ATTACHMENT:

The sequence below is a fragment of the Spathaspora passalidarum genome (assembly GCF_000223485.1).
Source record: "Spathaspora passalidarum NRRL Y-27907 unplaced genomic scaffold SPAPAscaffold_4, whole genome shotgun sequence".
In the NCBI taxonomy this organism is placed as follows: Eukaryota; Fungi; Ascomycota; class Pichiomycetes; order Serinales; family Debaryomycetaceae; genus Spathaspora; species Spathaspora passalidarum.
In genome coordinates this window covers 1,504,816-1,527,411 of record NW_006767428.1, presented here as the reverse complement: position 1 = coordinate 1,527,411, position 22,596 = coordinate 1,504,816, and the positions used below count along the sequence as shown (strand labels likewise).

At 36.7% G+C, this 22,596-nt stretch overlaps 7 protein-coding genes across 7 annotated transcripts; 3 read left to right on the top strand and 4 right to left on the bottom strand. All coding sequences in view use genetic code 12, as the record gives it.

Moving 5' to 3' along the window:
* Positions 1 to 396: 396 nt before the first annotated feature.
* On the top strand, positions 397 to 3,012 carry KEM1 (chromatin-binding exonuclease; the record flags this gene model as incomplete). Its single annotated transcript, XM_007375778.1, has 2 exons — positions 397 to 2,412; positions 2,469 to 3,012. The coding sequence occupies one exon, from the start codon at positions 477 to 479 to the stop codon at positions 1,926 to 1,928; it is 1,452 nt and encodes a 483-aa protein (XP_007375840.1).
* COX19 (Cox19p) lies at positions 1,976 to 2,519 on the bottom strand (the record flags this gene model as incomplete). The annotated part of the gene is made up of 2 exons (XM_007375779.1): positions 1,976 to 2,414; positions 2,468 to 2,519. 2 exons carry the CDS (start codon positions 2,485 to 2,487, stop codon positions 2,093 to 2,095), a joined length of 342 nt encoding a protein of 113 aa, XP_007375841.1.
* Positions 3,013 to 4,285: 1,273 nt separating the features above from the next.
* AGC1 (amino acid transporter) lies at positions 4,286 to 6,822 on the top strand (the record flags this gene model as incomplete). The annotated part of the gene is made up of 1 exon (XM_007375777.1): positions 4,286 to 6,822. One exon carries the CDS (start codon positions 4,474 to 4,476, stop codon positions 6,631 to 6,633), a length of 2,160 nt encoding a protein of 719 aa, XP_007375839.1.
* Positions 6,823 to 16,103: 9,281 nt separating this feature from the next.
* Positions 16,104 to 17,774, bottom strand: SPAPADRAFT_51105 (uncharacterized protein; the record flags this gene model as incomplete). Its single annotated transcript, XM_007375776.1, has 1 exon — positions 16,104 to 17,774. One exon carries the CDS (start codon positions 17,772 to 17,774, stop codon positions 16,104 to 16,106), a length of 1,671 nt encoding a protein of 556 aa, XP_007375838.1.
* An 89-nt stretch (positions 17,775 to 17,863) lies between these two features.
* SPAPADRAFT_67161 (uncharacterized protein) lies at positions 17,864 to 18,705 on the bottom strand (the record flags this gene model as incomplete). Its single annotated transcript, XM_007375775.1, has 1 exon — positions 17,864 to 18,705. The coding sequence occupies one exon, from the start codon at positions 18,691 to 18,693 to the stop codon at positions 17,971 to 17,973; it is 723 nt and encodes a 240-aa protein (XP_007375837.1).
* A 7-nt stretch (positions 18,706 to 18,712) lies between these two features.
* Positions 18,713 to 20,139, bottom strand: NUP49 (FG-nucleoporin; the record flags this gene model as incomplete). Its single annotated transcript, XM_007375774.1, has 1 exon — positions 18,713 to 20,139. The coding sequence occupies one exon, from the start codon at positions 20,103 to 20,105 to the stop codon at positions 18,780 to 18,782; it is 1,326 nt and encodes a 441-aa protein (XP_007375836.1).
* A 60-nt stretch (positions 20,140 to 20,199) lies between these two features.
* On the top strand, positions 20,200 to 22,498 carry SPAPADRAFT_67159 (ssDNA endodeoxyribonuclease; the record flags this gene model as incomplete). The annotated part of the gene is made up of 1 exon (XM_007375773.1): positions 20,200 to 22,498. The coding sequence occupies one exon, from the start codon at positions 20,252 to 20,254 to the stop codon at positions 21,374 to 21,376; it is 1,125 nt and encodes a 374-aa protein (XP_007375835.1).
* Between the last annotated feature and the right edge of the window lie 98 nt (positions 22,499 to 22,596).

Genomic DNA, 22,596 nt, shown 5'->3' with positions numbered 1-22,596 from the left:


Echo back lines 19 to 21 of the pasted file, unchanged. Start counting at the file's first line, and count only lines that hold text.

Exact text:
* On the top strand, positions 20,200 to 22,498 carry SPAPADRAFT_67159 (ssDNA endodeoxyribonuclease; the record flags this gene model as incomplete). The annotated part of the gene is made up of 1 exon (XM_007375773.1): positions 20,200 to 22,498. The coding sequence occupies one exon, from the start codon at positions 20,252 to 20,254 to the stop codon at positions 21,374 to 21,376; it is 1,125 nt and encodes a 374-aa protein (XP_007375835.1).
* Between the last annotated feature and the right edge of the window lie 98 nt (positions 22,499 to 22,596).

Genomic DNA, 22,596 nt, shown 5'->3' with positions numbered 1-22,596 from the left: